“We’ve definitely carved out our own retail niche. There are a lot of advantages to being regionally
based. We were able to have much more control and a considerably bigger space to work with for a lot less money.”
business owner, Jumbled and Iglou,
Orange is the New Black – A Region Packed with Possibility
Orange is the new black according to one of the Region’s leading fashion and homewares retailers, Pip Brett, owner of Jumbled and Iglou.
While the big retail chains are increasingly feeling the pinch of online shopping and a changing consumer landscape, Pip believes regionally based retail offering a holistic or niche experience will be the new growth realm.
The international award-winning business owner is a second-generation retailer in the area. Pip went to secondary school and then completed a Bachelor of Design in Sydney before returning to Orange to settle, where her mum, Kezz, ran a women’s boutique.
“We started with the clothing store ‘Iglou’ in 2006 and then opened our homewares store ‘Jumbled’ in 2012 before consolidating the two into one space at ‘The Sonic’ in 2016 – a concept store including a cafe,” Pip outlined.
“Thirteen years ago, I felt there was an opening for fashion retail in regional areas. Online wasn’t a big thing then and people were travelling four hours to Sydney to get what they wanted.
“Initially there was a reluctance from the city brands to be stocked in a country store, but the success of the stores, and others like it in regional areas, has proven that you don’t need to be in a metropolitan area to do well.
“We’ve definitely carved out our own retail niche. There are a lot of advantages to being regionally based. We were able to have much more control and a considerably bigger space to work with for a lot less money.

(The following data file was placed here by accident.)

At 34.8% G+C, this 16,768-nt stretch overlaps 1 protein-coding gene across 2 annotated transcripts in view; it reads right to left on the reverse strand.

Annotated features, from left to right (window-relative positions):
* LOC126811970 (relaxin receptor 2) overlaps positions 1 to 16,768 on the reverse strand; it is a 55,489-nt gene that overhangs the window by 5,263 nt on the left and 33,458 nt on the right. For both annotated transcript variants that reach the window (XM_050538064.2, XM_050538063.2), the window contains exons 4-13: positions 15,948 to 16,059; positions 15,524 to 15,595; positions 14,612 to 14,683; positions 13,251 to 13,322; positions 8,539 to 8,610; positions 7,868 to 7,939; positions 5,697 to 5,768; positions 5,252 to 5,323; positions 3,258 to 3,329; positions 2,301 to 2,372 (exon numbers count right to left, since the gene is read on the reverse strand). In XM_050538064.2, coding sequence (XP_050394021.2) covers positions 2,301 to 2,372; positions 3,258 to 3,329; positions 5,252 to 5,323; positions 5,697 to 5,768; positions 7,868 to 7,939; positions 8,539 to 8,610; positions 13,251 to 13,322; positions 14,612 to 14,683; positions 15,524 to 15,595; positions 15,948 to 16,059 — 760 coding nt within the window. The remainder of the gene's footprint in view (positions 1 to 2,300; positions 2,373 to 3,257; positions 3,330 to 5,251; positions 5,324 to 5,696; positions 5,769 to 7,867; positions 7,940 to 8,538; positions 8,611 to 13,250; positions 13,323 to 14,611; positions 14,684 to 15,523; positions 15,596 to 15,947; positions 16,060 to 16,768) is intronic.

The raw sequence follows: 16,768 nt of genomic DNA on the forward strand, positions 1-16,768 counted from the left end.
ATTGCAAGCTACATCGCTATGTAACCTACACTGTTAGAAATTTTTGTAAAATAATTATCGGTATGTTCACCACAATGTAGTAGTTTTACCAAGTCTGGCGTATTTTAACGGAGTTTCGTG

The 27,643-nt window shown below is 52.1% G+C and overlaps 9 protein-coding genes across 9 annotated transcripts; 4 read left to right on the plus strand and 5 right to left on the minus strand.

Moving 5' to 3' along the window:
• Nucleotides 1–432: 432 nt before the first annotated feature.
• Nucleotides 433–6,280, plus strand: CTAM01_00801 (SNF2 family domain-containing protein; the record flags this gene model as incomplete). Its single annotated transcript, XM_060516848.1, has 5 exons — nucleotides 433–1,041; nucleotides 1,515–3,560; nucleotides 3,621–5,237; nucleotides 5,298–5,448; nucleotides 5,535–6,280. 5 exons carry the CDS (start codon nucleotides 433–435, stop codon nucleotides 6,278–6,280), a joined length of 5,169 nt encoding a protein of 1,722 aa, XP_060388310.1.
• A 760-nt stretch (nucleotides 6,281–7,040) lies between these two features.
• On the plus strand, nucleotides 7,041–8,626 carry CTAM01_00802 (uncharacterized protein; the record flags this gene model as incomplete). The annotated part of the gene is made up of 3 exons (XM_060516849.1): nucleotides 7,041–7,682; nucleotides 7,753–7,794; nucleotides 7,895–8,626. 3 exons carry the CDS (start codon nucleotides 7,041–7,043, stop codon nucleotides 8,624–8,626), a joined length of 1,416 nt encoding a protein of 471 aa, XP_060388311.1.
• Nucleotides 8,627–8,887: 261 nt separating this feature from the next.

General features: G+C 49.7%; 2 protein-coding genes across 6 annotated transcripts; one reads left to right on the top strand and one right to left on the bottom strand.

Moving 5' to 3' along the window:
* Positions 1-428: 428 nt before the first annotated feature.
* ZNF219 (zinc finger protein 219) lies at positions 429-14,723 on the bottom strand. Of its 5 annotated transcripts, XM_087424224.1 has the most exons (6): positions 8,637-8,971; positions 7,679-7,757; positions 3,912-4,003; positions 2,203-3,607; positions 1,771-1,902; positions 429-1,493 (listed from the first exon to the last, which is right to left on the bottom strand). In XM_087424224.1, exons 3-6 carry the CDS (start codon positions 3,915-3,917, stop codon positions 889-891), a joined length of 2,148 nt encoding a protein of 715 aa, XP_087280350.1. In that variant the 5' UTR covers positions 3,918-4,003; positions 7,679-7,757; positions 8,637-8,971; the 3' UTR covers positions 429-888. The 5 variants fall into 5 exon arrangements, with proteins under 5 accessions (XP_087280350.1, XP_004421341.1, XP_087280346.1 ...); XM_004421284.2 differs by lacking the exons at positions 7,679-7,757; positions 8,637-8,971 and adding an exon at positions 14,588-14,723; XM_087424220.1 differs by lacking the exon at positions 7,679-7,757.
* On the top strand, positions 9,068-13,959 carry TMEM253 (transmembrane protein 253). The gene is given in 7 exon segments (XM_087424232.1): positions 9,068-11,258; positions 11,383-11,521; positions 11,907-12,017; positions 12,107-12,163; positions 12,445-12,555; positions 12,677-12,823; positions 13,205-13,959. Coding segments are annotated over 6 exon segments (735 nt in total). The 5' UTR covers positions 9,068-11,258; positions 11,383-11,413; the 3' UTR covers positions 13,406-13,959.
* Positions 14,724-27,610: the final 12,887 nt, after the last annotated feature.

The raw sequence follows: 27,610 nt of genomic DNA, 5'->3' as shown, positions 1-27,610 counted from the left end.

“What we have saved has allowed us to invest more into our online stores and quality staff. There are some great opportunities to employ some amazing people in regional areas.
“There is a huge talent pool to draw on from the highly skilled people who want to get out of the city to the local people who are also intrinsically personally invested and knowledgeable.
“I’ve had some staff for more than nine years and we really are a tight little family. That brings amazing advantages to the business.
“Being regionally based for us has definitely been a positive rather than a negative. It sets us apart from our competitors and we have become somewhat of a destination shopping experience. Tourism in the area has played a huge role and is just steaming ahead.
“The Sonic is proof that retail isn’t dead. It's actually a really exciting time to be in business, but you have to be more than just a bricks and mortar store. You need to take a holistic approach to connecting with your customers, going beyond the limitations of social media and establishing a community.
“I’d definitely recommend the region to others looking to live or do business outside of the metro area. We are always saying – Orange is the new black!
“All roads lead to Orange. There’s a huge pool of resources and opportunity to draw upon throughout the region.
“Everything you would need or want is available, but life is simpler and easier. The logistics are a dream compared to the city and it is truly lovely to both live and do business here.”
Image credit: Jacqui Turk
The Orange Region is situated within the traditional lands of the Wiradjuri Nation. We acknowledge the traditional custodianship of these lands, and pay our respect to the Wiradjuri people for their care and stewardship of these lands for more than 40,000 years and to the Elders of the Wiradjuri Nation past, present and future.